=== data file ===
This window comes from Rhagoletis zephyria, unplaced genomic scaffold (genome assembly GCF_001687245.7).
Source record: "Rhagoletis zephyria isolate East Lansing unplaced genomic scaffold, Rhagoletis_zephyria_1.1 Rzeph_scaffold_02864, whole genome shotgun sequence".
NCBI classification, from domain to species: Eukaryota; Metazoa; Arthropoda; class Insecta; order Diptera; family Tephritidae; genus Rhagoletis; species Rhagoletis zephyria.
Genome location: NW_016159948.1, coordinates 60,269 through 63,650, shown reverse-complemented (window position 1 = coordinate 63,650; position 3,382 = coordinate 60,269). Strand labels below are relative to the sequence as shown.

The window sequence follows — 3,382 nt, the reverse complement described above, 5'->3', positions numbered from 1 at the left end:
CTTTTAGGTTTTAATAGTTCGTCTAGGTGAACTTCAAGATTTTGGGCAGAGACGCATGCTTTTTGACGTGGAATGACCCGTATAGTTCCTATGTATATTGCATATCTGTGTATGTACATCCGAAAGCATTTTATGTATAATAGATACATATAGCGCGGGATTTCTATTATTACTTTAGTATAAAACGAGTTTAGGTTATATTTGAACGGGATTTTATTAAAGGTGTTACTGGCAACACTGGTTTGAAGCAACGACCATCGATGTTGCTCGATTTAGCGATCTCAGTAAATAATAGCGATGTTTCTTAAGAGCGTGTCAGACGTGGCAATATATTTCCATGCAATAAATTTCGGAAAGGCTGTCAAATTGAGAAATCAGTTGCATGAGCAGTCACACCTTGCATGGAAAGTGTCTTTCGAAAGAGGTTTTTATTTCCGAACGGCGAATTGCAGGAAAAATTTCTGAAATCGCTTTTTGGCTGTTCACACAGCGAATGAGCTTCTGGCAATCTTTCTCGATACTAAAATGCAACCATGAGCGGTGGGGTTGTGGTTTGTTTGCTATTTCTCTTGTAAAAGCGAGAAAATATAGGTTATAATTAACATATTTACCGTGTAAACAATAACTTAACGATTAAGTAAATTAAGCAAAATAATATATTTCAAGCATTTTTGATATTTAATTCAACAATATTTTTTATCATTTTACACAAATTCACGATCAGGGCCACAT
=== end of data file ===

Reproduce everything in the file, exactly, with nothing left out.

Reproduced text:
This window comes from Rhagoletis zephyria, unplaced genomic scaffold (genome assembly GCF_001687245.7).
Source record: "Rhagoletis zephyria isolate East Lansing unplaced genomic scaffold, Rhagoletis_zephyria_1.1 Rzeph_scaffold_02864, whole genome shotgun sequence".
NCBI classification, from domain to species: Eukaryota; Metazoa; Arthropoda; class Insecta; order Diptera; family Tephritidae; genus Rhagoletis; species Rhagoletis zephyria.
Genome location: NW_016159948.1, coordinates 60,269 through 63,650, shown reverse-complemented (window position 1 = coordinate 63,650; position 3,382 = coordinate 60,269). Strand labels below are relative to the sequence as shown.

The window sequence follows — 3,382 nt, the reverse complement described above, 5'->3', positions numbered from 1 at the left end:
CTTTTAGGTTTTAATAGTTCGTCTAGGTGAACTTCAAGATTTTGGGCAGAGACGCATGCTTTTTGACGTGGAATGACCCGTATAGTTCCTATGTATATTGCATATCTGTGTATGTACATCCGAAAGCATTTTATGTATAATAGATACATATAGCGCGGGATTTCTATTATTACTTTAGTATAAAACGAGTTTAGGTTATATTTGAACGGGATTTTATTAAAGGTGTTACTGGCAACACTGGTTTGAAGCAACGACCATCGATGTTGCTCGATTTAGCGATCTCAGTAAATAATAGCGATGTTTCTTAAGAGCGTGTCAGACGTGGCAATATATTTCCATGCAATAAATTTCGGAAAGGCTGTCAAATTGAGAAATCAGTTGCATGAGCAGTCACACCTTGCATGGAAAGTGTCTTTCGAAAGAGGTTTTTATTTCCGAACGGCGAATTGCAGGAAAAATTTCTGAAATCGCTTTTTGGCTGTTCACACAGCGAATGAGCTTCTGGCAATCTTTCTCGATACTAAAATGCAACCATGAGCGGTGGGGTTGTGGTTTGTTTGCTATTTCTCTTGTAAAAGCGAGAAAATATAGGTTATAATTAACATATTTACCGTGTAAACAATAACTTAACGATTAAGTAAATTAAGCAAAATAATATATTTCAAGCATTTTTGATATTTAATTCAACAATATTTTTTATCATTTTACACAAATTCACGATCAGGGCCACAT